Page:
Activities in the gallerey:

Individual work

Jenny Holzer “ Truisms “

Jenny Holzer is famous for her short statements, called ‘truisms’. Some are common myths ( “made up” expressions ) while others are just phrases on random subjects in the form of slogans.


The sayings include:

a strong sense of duty imprisons you

absolute submission can be a form of freedom

an elite is inevitable

disgust is the appropriate response to most situations

She uses writing as her art from, sometimes projected onto buildings, sometimes printed onto tee shirts and sometimes through LED. Jenny Holzer can even be found on Twitter. What is interesting about the Trusims is that they can be attached to any place or time. They can be believed or disbelieved. They create a voice in our head. In this exhibition, some of the phrases could easily be used to describe another piece of art work.

Watch the screen and then select four truisms ( write them down here) :


  1. ____________________________________________________

  2. ____________________________________________________

  3. ____________________________________________________

  4. ____________________________________________________

As you walk around the exhibition today, write down the name of the four artworks that you think match your selected truisms.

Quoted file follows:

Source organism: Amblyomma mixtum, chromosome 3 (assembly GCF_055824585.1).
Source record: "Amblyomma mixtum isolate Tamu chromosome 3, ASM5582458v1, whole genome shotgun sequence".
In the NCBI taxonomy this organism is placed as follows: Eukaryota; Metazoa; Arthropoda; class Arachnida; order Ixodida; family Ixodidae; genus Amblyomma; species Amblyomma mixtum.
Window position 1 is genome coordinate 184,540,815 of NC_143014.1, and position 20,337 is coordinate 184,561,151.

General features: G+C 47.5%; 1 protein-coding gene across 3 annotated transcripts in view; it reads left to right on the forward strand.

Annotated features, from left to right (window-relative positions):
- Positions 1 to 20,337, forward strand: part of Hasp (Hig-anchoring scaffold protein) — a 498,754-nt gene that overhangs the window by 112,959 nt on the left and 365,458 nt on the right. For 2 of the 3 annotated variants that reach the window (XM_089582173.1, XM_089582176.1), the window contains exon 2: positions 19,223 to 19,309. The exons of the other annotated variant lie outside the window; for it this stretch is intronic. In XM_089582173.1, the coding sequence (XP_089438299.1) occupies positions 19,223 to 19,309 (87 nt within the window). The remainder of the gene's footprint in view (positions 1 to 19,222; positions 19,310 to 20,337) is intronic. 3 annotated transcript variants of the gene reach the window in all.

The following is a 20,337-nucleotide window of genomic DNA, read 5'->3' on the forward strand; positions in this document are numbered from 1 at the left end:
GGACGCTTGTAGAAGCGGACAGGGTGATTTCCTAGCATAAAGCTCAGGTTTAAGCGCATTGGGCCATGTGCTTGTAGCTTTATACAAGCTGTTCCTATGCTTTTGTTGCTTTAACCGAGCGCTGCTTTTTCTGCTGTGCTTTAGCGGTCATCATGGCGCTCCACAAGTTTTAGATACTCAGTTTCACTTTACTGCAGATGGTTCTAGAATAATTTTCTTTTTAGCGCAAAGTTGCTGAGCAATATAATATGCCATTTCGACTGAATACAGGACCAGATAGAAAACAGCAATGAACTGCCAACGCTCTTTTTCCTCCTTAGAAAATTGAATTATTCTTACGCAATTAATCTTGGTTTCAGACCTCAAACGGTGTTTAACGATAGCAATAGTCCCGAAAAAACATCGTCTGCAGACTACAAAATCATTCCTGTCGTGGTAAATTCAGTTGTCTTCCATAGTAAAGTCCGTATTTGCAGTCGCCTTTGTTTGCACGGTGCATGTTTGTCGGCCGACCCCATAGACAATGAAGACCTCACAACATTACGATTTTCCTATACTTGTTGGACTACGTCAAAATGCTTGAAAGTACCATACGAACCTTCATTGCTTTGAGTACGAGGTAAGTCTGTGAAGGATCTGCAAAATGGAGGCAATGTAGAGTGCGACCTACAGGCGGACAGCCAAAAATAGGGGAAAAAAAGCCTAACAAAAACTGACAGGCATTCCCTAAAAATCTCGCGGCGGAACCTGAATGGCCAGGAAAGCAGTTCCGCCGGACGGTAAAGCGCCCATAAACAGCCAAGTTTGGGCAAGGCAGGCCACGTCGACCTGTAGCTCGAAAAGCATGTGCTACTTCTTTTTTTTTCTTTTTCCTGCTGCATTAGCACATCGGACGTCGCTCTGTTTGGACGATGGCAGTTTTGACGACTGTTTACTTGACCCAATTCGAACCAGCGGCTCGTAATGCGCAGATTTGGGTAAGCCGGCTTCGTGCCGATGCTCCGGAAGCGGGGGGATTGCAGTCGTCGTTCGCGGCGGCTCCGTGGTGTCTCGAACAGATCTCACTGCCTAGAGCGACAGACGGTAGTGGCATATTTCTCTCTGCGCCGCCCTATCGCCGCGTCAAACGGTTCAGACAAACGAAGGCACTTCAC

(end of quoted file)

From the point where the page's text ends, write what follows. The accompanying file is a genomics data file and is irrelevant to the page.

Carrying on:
1. (1)_________________________________________________

  2. (2)_________________________________________________

  3. (3)_________________________________________________

  4. (4)_________________________________________________

Would you like to invent some truisms as well ? Write them here:

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Back at School:

Create screen savers for a computer using Jenny’s truisms and your own truisms. Or create a PowerPoint slideshow in the same way. Visit this website: http://mfx.dasburo.com/art/truisms.html The font they use is IMPACT. It works well on here because of the bold colours, consider this when designing your Truism slideshow.



Actvities in the gallery:

individual work, followed by pair work ( discussion ).